A nice rule of thumb to consider (not saying it's determinative; only that it should give serious pause): If a "Vote for Romney" banner in the same situation would be reasonably perceived to be the speech of the school -- or at least speech that would be reasonably perceived as endorsed by the school -- and if the school would (as I suspect) prohibit that banner, then wouldn't the school's similar restriction here at a minimum be permissible, if not required by the EC?
Posted by: Marty Lederman | Oct 22, 2012 12:25:25 PM
Marty, thanks for the comment. Like you, I'm constrained in my post here by my lack of knowledge of the facts. The most I feel comfortable saying, and the place where I started, is that the Times editorial's description of Santa Fe is too sweeping.
For the most part, I take no issue with what you write in your comment. Students have the same rights to speak about religious matters as they do about non-religious matters. Schools themselves are slightly more constrained: there are some forms of religious speech they cannot engage in ("You shall love the Lord God with all your heart") even if they might be able to engage in some forms of non-religious speech ("Be cool--stay in school"). In some cases, the school is sufficiently implicated in student speech that that speech may fairly be attributed to it. Of course this could well be such a situation.
I'm not sure how things should come out in a particular set of circumstances, though, and perhaps you have a view. Say that the school said to cheerleaders, "We want our players to run through a banner at the beginning of each game. Go write what you want, as long as it doesn't involve George Carlin's seven dirty words." Would that be enough to create a reasonable perception of endorsement, or that this was the speech of the school? If there is an adequate firewall between the school and the student choices, would such a perception be reasonable?
On the public forum issue, if I recall correctly, the Texas legislation I referred to purports to create a "public forum" for student religious speech. I can't recall whether I go into it much in my article, but I'm dubious about how effective this move is, or whether it even makes sense in various situations.
Posted by: Paul Horwitz | Oct 22, 2012 2:04:54 PM
Re facts -- some facts in this case seem disputed. For instance, to Marty's point that this was the speech of an entire official student organization (the cheerleading squad), the cheerleaders' attorney is now arguing that actually they had a rotating turn-by-turn system whereby each individual cheerleader got to pick one quote herself, so that this is "individual" speech by each cheerleader (amplified, I suppose, by her fellow cheerleaders who collectively produced the large paper banners). I have no idea whether this is true or a post hoc rationalization, and even if true I'm not sure it makes a difference. But there it is.
However, one salient fact that I think is NOT in dispute is the following: these were not just banners waved by people in the stands at the game, or even banners displayed in an official place on the field. These banners actually had a function: when the home team takes the field, the players burst physically through the paper banners, ripping them. This dramatic entrance is part of the pageantry of the game. The banners are called "run-through banners." This YouTube video includes a little clip of the team running through one of the banners (At about 0:40):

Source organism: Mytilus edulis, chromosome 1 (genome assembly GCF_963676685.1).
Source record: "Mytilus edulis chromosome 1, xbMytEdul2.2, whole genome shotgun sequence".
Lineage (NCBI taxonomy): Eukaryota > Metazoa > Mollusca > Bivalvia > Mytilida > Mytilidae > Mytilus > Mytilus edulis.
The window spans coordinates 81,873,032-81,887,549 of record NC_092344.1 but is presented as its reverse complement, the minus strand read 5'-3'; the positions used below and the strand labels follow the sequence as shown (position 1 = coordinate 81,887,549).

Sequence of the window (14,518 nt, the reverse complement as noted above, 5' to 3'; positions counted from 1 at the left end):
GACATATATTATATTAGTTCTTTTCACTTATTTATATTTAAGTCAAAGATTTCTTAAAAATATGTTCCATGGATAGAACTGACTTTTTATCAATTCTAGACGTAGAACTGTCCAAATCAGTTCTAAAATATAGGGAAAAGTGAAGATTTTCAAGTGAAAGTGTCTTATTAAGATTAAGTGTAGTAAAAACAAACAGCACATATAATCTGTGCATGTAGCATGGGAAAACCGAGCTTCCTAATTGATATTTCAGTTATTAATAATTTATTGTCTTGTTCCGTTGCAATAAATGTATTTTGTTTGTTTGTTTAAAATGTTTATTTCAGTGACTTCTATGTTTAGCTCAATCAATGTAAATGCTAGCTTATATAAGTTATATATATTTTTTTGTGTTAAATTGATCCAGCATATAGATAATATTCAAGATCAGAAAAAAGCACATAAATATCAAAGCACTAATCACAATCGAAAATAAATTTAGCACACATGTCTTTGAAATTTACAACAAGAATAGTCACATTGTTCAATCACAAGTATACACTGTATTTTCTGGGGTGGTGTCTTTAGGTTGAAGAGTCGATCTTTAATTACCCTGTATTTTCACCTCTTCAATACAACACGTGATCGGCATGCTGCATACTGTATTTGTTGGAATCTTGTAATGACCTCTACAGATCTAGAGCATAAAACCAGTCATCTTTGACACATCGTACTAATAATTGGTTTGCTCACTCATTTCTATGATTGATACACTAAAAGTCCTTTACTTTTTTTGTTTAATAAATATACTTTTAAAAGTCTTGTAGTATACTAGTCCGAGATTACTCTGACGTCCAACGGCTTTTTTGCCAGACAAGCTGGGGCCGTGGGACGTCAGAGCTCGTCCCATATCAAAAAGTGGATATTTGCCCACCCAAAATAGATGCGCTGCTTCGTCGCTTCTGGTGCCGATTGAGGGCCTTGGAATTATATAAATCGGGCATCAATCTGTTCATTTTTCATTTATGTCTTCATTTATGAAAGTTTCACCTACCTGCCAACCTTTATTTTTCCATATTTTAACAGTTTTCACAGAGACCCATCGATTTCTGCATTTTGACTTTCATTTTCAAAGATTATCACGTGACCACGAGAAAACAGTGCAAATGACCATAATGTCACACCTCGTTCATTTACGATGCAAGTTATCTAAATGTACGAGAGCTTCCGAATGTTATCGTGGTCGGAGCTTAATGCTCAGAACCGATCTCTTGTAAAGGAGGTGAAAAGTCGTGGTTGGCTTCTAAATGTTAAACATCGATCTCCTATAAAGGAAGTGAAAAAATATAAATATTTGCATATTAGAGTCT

In my view, understanding the banners' function makes it very clear that the school is playing a large role in selecting and amplifying this speech. Any student may be free to hold up any sign they choose in the stands, but only one banner is in effect chosen by the school for the specific purpose of being the screen through which the football team will run during their rush onto the field at the start of the game. That one banner is the banner at which everyone is staring as they anticipate the team's arrival.
I think a reasonable person would correctly assume that the school was endorsing the message on that banner, in the same way that a reasonable person would assume that bible quotes on team uniforms were "endorsed" by the school, even if the uniforms were donated privately and the quotes chosen by an individual student, selected by raffle. At some point, schools' efforts to attribute major parts of the official pageantry of a football game to "individual students" start to ring a little hollow.
Posted by: Joey | Oct 22, 2012 4:14:06 PM
One thing that I've found tremendously bothersome about this case, and about the vigorous defense of cheerleaders' speech rights that has been mounted by our well-coiffed governor with respect to the Kountze cheerleaders, is the blatant inconsistency with the Doe v. Silsbee ISD case decided by the Fifth Circuit a couple years back. In that case, a cheerleader who refused to cheer for an athlete she alleged had raped her was dismissed from the squad, sued for a violation of her First Amendment right not to speak, and was poured out on appeal. In the most tone-deaf passage of the opinion, the Fifth Circuit held that "[i]n her capacity as cheerleader, H.S. served as a mouthpiece through which SISD could disseminate speech--namely, support for its athletic teams."
The only conclusion I can draw is that, here in Texas, cheerleader speech is private and protected by the First Amendment if it is religious in nature, but governmental in character and so unprotected from school interference otherwise. Setting aside at least temporarily the issues of Santa Fe and the Texas RVAA, it seems to me that there's no plausible justification for that kind of disparity of treatment. And if the Kountze cheerleaders' speech is governmental in character, as held in the Silsbee case, the case under Santa Fe and the RVAA seems much harder, if not impossible, to make.
Here's a link to the Silsbee ISD opinion: http://www.ca5.uscourts.gov/opinions/unpub/09/09-41075.0.wpd.pdf
Posted by: Ryan Bates | Oct 22, 2012 4:25:12 PM